There’s something you should know about your doctor’s clinical judgement: It relies on a flawed premise. As doctors, our medical education conditions us to look for patterns. Pattern recognition allows us to triage and identify emergencies. It helps us distinguish pulled muscles from heart attacks. It’s a powerful, if imperfect, tool.
Here’s how it works: your doctor walks into the room. You are lying on a gurney, electrodes dotting your chest. “What’s going on?” the doctor asks.
“I’m having chest pain,” you say between gasps of air.
After a few questions, a brief exam, and some routine tests, your doctor judges whether you are destined for the ICU or home. This is pattern recognition in action: mentally placing all the data points into buckets until one bucket grows fuller than the rest.
But there’s something missing here: Your story.
When your doctor asks you these rapid-fire questions, she is thinking about disease. She is not wondering about the kind of person you are or the circumstances of your life. There’s no time for that. And she has been taught that most of the time, those details don’t really matter.
As most clinicians eventually learn, that teaching is wrong. Wrong because it drives us to make assumptions. When we put someone in a bucket, we lump that person together with all the other people who have gone in that bucket before.
In my essay “Breath Sounds,” I describe the assumptions I made about a dying woman. My assumptions began to unravel, however, the moment I entered her hospital room.
Similarly, Tim Cunningham reflects on the temptation to judge a “narcotic seeking” woman in “A Good Night Out.” In the rush to triage, we fall back on familiar patterns because it is easy and gets the job done.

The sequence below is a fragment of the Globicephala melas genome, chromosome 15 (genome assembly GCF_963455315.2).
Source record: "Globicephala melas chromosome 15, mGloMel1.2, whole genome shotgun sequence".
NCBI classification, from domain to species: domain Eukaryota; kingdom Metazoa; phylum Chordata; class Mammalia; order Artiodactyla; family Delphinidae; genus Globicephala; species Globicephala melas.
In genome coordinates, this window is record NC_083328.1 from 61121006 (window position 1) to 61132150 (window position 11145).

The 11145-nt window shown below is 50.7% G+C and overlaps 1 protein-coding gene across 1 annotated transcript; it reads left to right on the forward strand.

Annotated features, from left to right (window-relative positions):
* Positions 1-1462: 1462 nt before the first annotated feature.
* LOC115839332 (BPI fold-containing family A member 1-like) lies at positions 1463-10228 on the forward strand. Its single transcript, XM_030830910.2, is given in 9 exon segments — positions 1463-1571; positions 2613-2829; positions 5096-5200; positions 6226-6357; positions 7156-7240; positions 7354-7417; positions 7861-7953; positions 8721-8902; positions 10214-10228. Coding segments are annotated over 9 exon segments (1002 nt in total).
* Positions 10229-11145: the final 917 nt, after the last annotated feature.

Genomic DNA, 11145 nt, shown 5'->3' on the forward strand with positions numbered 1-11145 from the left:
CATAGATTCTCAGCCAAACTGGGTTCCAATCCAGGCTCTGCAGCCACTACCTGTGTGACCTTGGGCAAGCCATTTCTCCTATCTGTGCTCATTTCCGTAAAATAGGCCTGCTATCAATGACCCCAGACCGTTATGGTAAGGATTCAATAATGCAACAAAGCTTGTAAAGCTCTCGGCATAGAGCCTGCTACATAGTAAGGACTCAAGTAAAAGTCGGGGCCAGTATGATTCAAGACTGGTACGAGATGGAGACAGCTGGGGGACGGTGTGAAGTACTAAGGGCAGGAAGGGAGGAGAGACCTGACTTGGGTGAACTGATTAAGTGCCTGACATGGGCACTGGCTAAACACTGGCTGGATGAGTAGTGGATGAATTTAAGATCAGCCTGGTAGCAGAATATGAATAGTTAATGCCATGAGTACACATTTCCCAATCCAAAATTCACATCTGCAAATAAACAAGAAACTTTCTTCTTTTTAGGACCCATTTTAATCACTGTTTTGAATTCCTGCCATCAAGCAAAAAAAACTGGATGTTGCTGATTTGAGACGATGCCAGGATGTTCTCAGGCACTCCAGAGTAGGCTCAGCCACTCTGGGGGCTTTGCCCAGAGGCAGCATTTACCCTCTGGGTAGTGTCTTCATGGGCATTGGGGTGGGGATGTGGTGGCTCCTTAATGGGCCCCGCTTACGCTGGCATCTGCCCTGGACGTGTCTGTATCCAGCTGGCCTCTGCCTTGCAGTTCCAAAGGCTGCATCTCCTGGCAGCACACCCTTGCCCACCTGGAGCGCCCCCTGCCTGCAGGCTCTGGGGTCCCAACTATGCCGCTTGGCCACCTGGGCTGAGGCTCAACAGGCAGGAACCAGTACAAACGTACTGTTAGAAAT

Both essays converge on the revelation that behind the mask of illness lies a person, unique and distinct. Such is the paradox of pattern thinking: even when the pattern fits, it always misses the mark. Every person has a story, and every story is different. This does not mean that pattern recognition has no place in medicine. To be sure, there is no better way to diagnose disease. But we must also retain the humility to see the person behind the pattern.
Blake Gregory, M.D. is a primary care physician and the Associate Medical Director the Adult Medicine Clinic at Highland General Hospital in Oakland, California. Gregory, who is a core faculty member for the Internal Medicine residency training program at Highland, works closely with residents in both the inpatient and outpatient setting. She has dedicated her career to serving vulnerable populations, from her time as Chief Resident at San Francisco General Hospital to her current position with the county hospital in Oakland and believes in the power of writing
© 2016 Intima: A Journal of Narrative Medicine